From Proteopedia

Jump to: navigation, search
1f0r, resolution 2.10Å ()
Ligands: ,
Activity: Coagulation factor Xa, with EC number
Related: 1ezq, 1f0s, 1f0t, 1f0u
Resources: FirstGlance, OCA, RCSB, PDBsum
Coordinates: save as pdb, mmCIF, xml



Publication Abstract from PubMed

Involved in the coagulation cascade, factor Xa (FXa) is a serine protease which has received great interest as a potential target for the development of new antithrombotics. Although there is a great wealth of structural data on thrombin complexes, few structures of ligand/FXa complexes have been reported, presumably because of the difficulty in growing crystals. Reproducible crystallization conditions for human des-Gla1-45 coagulation FXa have been found. This has led to an improvement in the diffraction quality of the crystals (about 2.1 A) when compared to the previously reported forms (2.3-2.8 A) thus providing a suitable platform for a structure-based drug design approach. A series of crystal structures of noncovalent inhibitors complexed with FXa have been determined, three of which are presented herein. These include compounds containing the benzamidine moiety and surrogates of the basic group. The benzamidine-containing compound binds in a canonical fashion typical of synthetic serine protease inhibitors. On the contrary, molecules that contain surrogates of the benzamidine group do not make direct hydrogen-bonding interactions with the carboxylate of Asp189 at the bottom of the S1 pocket. The structural data provide a likely explanation for the specificity of these inhibitors and a great aid in the design of bioavailable potent FXa inhibitors.

Crystal structures of human factor Xa complexed with potent inhibitors., Maignan S, Guilloteau JP, Pouzieux S, Choi-Sledeski YM, Becker MR, Klein SI, Ewing WR, Pauls HW, Spada AP, Mikol V, J Med Chem. 2000 Aug 24;43(17):3226-32. PMID:10966741

From MEDLINE®/PubMed®, a database of the U.S. National Library of Medicine.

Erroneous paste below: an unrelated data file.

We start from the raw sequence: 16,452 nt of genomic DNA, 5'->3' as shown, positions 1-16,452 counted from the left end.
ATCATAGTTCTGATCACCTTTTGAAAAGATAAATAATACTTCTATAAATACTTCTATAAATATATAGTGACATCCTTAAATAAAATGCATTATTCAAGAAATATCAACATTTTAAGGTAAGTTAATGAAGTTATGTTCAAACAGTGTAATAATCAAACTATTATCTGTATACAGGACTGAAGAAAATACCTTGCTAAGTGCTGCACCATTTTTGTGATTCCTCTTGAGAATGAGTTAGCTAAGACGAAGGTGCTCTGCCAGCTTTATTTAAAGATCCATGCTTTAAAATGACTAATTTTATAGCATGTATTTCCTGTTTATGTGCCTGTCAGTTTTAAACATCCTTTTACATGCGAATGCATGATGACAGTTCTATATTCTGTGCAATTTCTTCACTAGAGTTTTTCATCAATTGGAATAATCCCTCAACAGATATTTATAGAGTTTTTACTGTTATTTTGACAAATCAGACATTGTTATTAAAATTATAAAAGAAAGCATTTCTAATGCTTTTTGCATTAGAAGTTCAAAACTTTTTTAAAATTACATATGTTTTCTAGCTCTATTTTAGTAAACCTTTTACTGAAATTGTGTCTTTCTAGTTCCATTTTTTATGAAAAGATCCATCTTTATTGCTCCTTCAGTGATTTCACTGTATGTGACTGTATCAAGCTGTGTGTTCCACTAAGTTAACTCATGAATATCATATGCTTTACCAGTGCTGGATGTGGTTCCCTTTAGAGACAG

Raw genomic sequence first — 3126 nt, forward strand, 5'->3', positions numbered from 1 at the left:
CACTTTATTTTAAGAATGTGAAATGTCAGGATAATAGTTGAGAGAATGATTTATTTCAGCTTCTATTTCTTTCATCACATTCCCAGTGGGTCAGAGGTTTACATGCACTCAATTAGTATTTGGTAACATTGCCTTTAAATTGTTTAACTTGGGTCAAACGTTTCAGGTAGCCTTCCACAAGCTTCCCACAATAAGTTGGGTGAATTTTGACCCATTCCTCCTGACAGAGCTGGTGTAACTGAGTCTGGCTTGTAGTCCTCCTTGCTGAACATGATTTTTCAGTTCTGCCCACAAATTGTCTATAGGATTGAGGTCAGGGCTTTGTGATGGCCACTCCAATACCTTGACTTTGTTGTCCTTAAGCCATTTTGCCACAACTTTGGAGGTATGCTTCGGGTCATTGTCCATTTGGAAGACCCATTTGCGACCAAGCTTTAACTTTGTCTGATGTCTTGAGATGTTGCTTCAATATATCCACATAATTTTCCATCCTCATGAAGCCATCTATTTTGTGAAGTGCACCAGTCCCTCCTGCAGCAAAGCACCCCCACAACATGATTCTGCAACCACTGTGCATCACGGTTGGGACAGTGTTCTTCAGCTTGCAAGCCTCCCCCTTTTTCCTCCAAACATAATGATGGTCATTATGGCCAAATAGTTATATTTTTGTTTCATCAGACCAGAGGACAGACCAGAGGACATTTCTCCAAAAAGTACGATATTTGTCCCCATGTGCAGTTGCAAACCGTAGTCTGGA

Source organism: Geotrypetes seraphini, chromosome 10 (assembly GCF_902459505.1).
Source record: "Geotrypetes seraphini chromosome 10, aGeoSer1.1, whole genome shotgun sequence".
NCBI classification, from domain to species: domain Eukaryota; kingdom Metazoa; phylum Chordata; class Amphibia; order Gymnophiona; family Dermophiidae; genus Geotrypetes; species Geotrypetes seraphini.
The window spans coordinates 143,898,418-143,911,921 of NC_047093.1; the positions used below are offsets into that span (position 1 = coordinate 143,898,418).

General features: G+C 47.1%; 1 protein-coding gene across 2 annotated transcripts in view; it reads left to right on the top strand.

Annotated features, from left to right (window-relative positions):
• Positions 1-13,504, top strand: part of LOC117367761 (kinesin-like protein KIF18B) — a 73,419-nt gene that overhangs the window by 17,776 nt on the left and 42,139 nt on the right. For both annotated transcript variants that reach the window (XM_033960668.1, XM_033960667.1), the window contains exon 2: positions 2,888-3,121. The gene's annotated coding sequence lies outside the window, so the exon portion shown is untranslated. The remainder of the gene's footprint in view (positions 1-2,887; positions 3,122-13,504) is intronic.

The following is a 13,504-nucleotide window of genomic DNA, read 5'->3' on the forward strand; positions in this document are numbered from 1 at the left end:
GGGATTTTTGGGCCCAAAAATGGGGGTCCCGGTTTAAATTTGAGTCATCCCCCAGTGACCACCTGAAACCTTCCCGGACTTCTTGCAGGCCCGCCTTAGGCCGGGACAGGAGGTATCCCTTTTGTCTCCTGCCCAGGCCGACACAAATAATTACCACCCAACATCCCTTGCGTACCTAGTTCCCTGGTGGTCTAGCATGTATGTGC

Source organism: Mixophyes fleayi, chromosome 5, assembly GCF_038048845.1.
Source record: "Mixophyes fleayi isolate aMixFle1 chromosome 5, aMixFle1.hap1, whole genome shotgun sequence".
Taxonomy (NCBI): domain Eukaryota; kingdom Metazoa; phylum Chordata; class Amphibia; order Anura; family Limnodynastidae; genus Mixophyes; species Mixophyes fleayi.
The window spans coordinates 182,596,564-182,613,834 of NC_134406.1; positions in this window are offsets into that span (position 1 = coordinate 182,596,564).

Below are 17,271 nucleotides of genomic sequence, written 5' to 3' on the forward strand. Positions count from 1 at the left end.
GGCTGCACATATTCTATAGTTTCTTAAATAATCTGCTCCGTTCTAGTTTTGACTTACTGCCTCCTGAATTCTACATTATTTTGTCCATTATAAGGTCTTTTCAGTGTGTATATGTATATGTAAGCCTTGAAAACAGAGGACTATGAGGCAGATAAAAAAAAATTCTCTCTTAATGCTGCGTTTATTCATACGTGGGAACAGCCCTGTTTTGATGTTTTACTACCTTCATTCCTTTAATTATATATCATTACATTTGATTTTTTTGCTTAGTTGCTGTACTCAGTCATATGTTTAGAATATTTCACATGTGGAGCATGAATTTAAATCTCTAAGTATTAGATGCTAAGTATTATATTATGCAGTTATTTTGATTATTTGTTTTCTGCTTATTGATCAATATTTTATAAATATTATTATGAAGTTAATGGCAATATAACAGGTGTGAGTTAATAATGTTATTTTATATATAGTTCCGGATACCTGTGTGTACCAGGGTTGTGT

[FA10_HUMAN] Defects in F10 are the cause of factor X deficiency (FA10D) [MIM:227600]. A hemorrhagic disease with variable presentation. Affected individuals can manifest prolonged nasal and mucosal hemorrhage, menorrhagia, hematuria, and occasionally hemarthrosis. Some patients do not have clinical bleeding diathesis.[1][2][3][4][5][6][7][8][9][10][11][12][13][14][15][16][17]


[FA10_HUMAN] Factor Xa is a vitamin K-dependent glycoprotein that converts prothrombin to thrombin in the presence of factor Va, calcium and phospholipid during blood clotting.

About this Structure

1f0r is a 2 chain structure with sequence from Homo sapiens. Full crystallographic information is available from OCA.

See Also


  • Maignan S, Guilloteau JP, Pouzieux S, Choi-Sledeski YM, Becker MR, Klein SI, Ewing WR, Pauls HW, Spada AP, Mikol V. Crystal structures of human factor Xa complexed with potent inhibitors. J Med Chem. 2000 Aug 24;43(17):3226-32. PMID:10966741
  1. Reddy SV, Zhou ZQ, Rao KJ, Scott JP, Watzke H, High KA, Jagadeeswaran P. Molecular characterization of human factor XSan Antonio. Blood. 1989 Oct;74(5):1486-90. PMID:2790181
  2. Watzke HH, Lechner K, Roberts HR, Reddy SV, Welsch DJ, Friedman P, Mahr G, Jagadeeswaran P, Monroe DM, High KA. Molecular defect (Gla+14----Lys) and its functional consequences in a hereditary factor X deficiency (factor X "Vorarlberg"). J Biol Chem. 1990 Jul 15;265(20):11982-9. PMID:1973167
  3. James HL, Girolami A, Fair DS. Molecular defect in coagulation factor XFriuli results from a substitution of serine for proline at position 343. Blood. 1991 Jan 15;77(2):317-23. PMID:1985698
  4. Marchetti G, Castaman G, Pinotti M, Lunghi B, Di Iasio MG, Ruggieri M, Rodeghiero F, Bernardi F. Molecular bases of CRM+ factor X deficiency: a frequent mutation (Ser334Pro) in the catalytic domain and a substitution (Glu102Lys) in the second EGF-like domain. Br J Haematol. 1995 Aug;90(4):910-5. PMID:7669671